California Attorney General Bill Lockyer announced the settlement of a consumer protection lawsuit against Acceleron Corp. that alleged the Bay Area franchisee of Payless car rental levied surprise surcharges on customers who traveled outside California and failed to notify renters their vehicles were equipped with global positioning systems (GPS) to track their movements.
“Acceleron laid a trap for its customers,” said Lockyer. “Vacationers counted on the advertised unlimited mileage. But if they took a side trip outside California to Las Vegas or the Grand Canyon, Acceleron hit them with an unpleasant surprise when they returned their car: a bill with surcharges that sometimes reached $3,000. Those customers will get back their money under this settlement.”
Lockyer and San Mateo County District Attorney James Fox filed the settlement and the complaint The settlement was approved by San Mateo County Superior Court Judge George Miram. The defendants include: Acceleron Corp. (Acceleron); Andrew Wong, president and treasurer of Acceleron; and Betty Y. Wong, the firm’s vice-president and secretary.
The settlement requires the defendants to reimburse hundreds of former customers slapped with surcharges for supposedly violating Acceleron’s poorly-disclosed restriction on traveling outside California and certain parts of Nevada. Additionally, former customers will receive restitution for other improper charges. Customers eligible for restitution include all renters surcharged between Jan. 1, 2003 and today for allegedly violating Acceleron’s out-of-state driving restrictions.
Eligible customers also include renters who between Jan. 1, 2003 and today submitted to the following agencies a valid complaint about other unlawful charges levied by Acceleron’s Payless offices at the San Francisco or Oakland airports: the Better Business Bureaus in San Mateo or Alameda counties; the Payless corporate office in Florida; the California Attorney General’s Office; or the San Mateo County District Attorney’s Office. In addition, any consumer who submits a complaint about Acceleron’s Payless offices at the San Francisco or Oakland airports within 90 days after today is eligible to be considered for restitution.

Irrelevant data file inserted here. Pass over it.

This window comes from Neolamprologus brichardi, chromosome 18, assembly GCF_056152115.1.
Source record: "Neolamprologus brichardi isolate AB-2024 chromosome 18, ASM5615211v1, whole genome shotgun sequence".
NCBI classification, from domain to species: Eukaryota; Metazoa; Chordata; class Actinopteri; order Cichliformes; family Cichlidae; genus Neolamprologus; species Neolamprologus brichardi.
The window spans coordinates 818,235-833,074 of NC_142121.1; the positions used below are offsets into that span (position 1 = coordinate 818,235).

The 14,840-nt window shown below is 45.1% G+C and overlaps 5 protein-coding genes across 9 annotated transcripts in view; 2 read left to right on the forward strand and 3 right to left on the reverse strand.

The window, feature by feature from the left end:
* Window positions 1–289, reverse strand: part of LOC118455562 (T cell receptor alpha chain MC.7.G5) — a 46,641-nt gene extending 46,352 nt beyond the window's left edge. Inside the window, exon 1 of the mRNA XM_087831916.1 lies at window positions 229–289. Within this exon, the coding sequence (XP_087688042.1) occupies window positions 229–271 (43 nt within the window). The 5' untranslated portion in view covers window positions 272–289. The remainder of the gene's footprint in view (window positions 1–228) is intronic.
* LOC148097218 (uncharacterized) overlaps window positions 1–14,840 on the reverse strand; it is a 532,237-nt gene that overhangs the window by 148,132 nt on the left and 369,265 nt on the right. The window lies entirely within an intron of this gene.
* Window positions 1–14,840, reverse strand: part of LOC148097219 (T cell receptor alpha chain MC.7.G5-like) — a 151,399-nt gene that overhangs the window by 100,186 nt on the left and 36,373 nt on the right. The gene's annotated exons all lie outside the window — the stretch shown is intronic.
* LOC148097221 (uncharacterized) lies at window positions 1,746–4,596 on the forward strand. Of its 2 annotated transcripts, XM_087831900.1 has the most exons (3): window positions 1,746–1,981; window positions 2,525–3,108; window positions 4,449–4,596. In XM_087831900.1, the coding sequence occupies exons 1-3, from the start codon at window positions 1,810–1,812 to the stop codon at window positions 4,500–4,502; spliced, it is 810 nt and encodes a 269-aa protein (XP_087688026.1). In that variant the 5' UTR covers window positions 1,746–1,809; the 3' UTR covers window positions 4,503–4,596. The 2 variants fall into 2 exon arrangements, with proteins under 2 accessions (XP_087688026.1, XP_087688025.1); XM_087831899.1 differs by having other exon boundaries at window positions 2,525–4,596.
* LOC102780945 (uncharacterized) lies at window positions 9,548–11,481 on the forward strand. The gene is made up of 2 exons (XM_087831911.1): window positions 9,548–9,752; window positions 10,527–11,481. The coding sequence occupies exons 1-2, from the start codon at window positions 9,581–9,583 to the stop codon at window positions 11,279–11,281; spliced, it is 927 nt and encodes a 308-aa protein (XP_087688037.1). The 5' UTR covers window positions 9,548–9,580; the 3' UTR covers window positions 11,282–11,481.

The settlement also requires the defendants to pay $175,000 in civil penalties and a combined $75,000 in cost reimbursement to the Attorney General’s Office and San Mateo County District Attorney’s Office.
The complaint alleged Acceleron’s Payless offices at the two Bay Area airports repeatedly violated the state’s Unfair Competition Law by penalizing renters who drove outside California and certain parts of Nevada. Customers who violated this restriction were charged $1 for every mile driven – including miles driven within California – rather than being afforded the advertised unlimited mileage.
Acceleron failed to reveal to customers the amount of the penalty, and inadequately disclosed the geographic restrictions. In fact, according to the complaint, Acceleron’s employees gave some renters directions to Oregon. Additionally, the company did almost nothing to let consumers know their rental cars were equipped with GPS devices to track their movements.
Acceleron committed other unfair business practices, the complaint alleged, including: violating the Civil Code by forcing customers to purchase liability insurance as a condition of rental; providing customers with unsafe vehicles, and refusing to reimburse customers who paid to fix brakes or tires; forcing renters to pay more for an “upgrade” when the type of car they had reserved was not available, in violation of the Civil Code; failing to let renters from Northern California know in advance they would not be eligible for the advertised “unlimited mileage”; and charging renters for “damage” to vehicles months after the vehicles had been returned with no damages cited.
The settlement permanently prohibits the defendants from using electronic tracking devices to collect information about a consumer’s use of a rental vehicle, and from using information collected through such devices to impose surcharges, fines or penalties. The settlement also bars Acceleron from coercing customers into buying liability insurance or paying for unwanted upgrades, and requires the firm to ensure all of its rental vehicles meet California safety requirements.
Lockyer noted the use of GPS and other electronic tracking devices in rental cars will be restricted under a new law, AB 2840, which takes effect Jan. 1, 2005. Supported by Lockyer, AB 2840 (Corbett) permits the devices to be used only for specific purposes, such as tracking down lost or stolen vehicles. The statute bars use of the devices to track renters’ movements or to assess penalties arising from the renter’s use of the vehicle.
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